I invoke it now to try and explain what has happened to Malawi.
That statement came from Jim Kessler, a co-founder of Third Way, a highly regarded US think tank.
“You can cheat on your spouse and maybe your marriage will survive, but your marriage will never be the same again,” he said. “And you can default on your debt as a nation and your country will survive. But the way your country is viewed will never be the same again,” declared Kessler last year.
The government of Malawi has just broken its repayment fidelity promise by stating in the 2011/12 mid-year budget review that it has postponed repayment of domestic debt to the next fiscal year.
In the 2011/12 approved budget, government set aside K15.4 billion, which represents 1.5 percent of gross domestic product (GDP), to repay domestic debt. That will not happen.
Whatever way you look at it and no matter how the Ministry of Finance and Development Planning chooses to spin this embarrassing development, this is a defaultÃ¢â‚¬â€a debt service default to be exact.
According to Wikipedia, in finance, default occurs when a debtor has not met his or her legal obligations according to the debt contract, for example, if he or she has not made a scheduled payment, or has violated a loan covenant (condition) of the debt contract. This can occur with all debt obligations including bonds, mortgages, loans and promissory notes.
What Finance and Development Planning Minister Ken Lipenga has done is outrageous for two reasons.
First, public debt servicingÃ¢â‚¬â€which relates to principal repayment and payment of interest on debtÃ¢â‚¬â€is a statutory obligation. It is not debatable, not even in Parliament. That is why it falls under the non-voted expenditure category alongside the Presidency, Compensations and Refunds, as well as Pensions and Gratuities.
Deferring debt repaymentÃ¢â‚¬â€especially when it is almost the whole planned amountÃ¢â‚¬â€is a cardinal sin only equated to adultery.
This is what the European Union and the International Monetary Fund have been trying to stop happening to Greece, Portugal, Spain, Italy and other Eurozone countries with exploding debt levels that could have contagion effects on other countries through the common currency and in global markets through the interconnectedness of the world financial system.
Yet, our debt problems are not as serious as these countriesÃ¢â‚¬â„¢ are, so why did the Malawi Government abdicate its constitutional responsibilities and jeopardise its creditworthiness?
The second reason this is so outrageous is that while the decision only affects domestic debt and spares external debtÃ¢â‚¬â€probably to preserve whatever is remaining of our tattered international reputationÃ¢â‚¬â€this move could have devastating effects on the economy in general, public finances, local financial markets and individuals.
The move also further undermines the marketÃ¢â‚¬â„¢s confidence in government papersÃ¢â‚¬â€especially Treasury Bills and bondsÃ¢â‚¬â€whose key selling point is their rock-solid reputation for safety or what one would call their freedom from risk.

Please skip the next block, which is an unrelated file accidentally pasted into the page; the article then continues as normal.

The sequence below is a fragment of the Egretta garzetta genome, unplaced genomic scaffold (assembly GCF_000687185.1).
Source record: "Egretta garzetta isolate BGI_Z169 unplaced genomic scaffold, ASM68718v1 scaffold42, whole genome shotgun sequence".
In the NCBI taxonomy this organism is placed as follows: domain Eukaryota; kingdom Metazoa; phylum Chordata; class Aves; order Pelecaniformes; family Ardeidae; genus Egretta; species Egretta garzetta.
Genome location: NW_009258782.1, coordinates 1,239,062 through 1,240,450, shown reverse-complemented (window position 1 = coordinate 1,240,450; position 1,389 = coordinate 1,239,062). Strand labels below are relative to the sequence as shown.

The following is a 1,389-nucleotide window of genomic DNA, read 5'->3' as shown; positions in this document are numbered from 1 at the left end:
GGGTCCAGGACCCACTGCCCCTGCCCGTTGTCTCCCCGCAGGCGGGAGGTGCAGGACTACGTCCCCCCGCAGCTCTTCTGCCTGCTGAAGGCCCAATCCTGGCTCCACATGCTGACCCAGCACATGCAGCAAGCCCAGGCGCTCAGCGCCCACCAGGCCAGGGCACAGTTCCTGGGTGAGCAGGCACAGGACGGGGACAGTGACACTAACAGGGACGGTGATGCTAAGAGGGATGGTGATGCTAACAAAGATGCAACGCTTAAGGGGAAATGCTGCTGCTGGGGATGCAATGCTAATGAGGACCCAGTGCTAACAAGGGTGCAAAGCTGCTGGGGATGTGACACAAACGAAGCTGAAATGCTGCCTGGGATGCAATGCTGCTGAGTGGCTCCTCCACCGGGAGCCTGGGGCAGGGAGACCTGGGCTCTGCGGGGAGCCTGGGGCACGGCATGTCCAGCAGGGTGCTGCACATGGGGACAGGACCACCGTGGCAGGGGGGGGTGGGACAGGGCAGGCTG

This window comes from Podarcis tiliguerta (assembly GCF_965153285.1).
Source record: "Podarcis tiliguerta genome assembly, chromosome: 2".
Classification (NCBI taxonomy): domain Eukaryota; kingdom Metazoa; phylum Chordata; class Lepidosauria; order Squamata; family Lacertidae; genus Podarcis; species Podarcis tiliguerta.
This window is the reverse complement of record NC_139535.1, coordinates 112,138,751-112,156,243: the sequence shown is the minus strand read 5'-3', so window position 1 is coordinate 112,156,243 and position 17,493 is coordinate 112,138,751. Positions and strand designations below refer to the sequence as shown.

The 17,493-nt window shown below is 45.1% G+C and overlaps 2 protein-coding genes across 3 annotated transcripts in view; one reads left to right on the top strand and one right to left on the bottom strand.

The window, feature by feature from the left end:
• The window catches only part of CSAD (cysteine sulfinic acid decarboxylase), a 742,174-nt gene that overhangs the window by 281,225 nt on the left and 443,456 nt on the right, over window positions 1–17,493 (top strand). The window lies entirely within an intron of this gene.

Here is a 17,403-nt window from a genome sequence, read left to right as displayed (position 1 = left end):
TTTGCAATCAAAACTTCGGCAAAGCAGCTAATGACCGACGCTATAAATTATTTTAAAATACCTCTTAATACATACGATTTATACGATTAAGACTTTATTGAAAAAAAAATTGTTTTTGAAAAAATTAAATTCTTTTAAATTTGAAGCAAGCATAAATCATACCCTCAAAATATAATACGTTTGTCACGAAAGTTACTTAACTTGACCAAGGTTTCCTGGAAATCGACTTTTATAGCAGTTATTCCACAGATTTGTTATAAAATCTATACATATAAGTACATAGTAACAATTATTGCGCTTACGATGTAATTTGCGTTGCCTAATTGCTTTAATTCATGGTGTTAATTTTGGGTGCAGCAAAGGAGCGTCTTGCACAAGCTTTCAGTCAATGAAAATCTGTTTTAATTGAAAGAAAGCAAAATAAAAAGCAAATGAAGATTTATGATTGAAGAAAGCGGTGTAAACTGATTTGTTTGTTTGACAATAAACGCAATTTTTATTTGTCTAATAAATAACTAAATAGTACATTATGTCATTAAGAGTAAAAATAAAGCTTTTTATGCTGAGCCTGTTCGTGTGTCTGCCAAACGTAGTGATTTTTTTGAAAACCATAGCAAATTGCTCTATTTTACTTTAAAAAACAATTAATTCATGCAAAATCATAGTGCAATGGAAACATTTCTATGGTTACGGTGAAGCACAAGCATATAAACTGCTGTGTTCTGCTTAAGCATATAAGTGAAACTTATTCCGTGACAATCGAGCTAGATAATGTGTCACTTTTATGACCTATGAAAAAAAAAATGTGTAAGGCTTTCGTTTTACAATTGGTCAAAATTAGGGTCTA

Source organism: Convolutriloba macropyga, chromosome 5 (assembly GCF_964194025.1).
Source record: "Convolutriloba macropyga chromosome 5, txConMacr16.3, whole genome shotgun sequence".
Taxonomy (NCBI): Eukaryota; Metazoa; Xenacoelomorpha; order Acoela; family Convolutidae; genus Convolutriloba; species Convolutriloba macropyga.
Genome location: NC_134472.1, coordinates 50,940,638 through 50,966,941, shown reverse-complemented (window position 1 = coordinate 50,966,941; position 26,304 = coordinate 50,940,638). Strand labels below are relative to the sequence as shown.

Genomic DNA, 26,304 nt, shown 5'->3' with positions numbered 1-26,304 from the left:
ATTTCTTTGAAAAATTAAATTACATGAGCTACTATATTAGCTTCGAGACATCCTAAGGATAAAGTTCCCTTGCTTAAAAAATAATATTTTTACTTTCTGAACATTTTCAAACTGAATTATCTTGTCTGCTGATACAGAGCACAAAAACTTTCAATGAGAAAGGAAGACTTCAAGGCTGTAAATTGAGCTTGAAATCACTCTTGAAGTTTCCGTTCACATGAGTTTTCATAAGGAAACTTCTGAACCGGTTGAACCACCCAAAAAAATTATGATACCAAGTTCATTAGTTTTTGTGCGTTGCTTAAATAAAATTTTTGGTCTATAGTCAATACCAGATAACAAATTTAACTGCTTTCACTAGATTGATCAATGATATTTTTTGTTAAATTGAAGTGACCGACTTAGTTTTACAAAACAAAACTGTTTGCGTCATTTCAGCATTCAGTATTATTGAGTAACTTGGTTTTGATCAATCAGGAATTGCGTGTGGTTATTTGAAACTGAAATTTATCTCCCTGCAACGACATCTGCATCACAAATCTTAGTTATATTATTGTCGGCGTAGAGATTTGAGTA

When that happens, where will government get the K12.5 billion it needs to borrow to fill the revised budget gap? Who will still be interested in TBs or the K30 billion bond the Reserve Bank of Malawi (RBM) has just reissued?
In fact, that bond is already struggling on the market, with analysts saying investors are worrying about negative macroeconomic signals policy makers are flashing.
In short, the government will meet very unwilling buyers of its papers on the money marketÃ¢â‚¬â€after all, everyone wants to be paid and if investors are no longer sure of getting back their money with interest, why should they bother?
What this also means is that the degree of risk in government papers is now higher. Risk-takers will, therefore, need very good reasons in terms of promised returns, to consider putting their funds in TBs or bonds.
They will be looking for a better deal to try and hedge against the risks. They will demand far much higher interest rates, what with the ugly fangs of high double digit inflation arriving to erode their gains!
And because government will be desperate for cash, it will agree to the higher interest rates to attract investors, which would send shock waves throughout the economy as the cost of borrowing explodes and crowding out effects suffocate the private sector into a coma if they are lucky or death by strangulation if unfortunate.
And that will be an economic disaster as the rupture I predicted several months ago spreads its deadly lava throughout the system.
And, oh, there is also the small matter of what the K15 billion would have done had it been paid to rightful ownersÃ¢â‚¬â€investors. They could have spent it through consumption and investments in the economy.
Instead, 1.5 percent of GDP is stuck somewhere around Capital HillÃ¢â‚¬â€if it ever was thereÃ¢â‚¬â€leaving investors with just some paper promising to pay them one day, hopefully before it turns into junk.
Now that is some real economic engineering!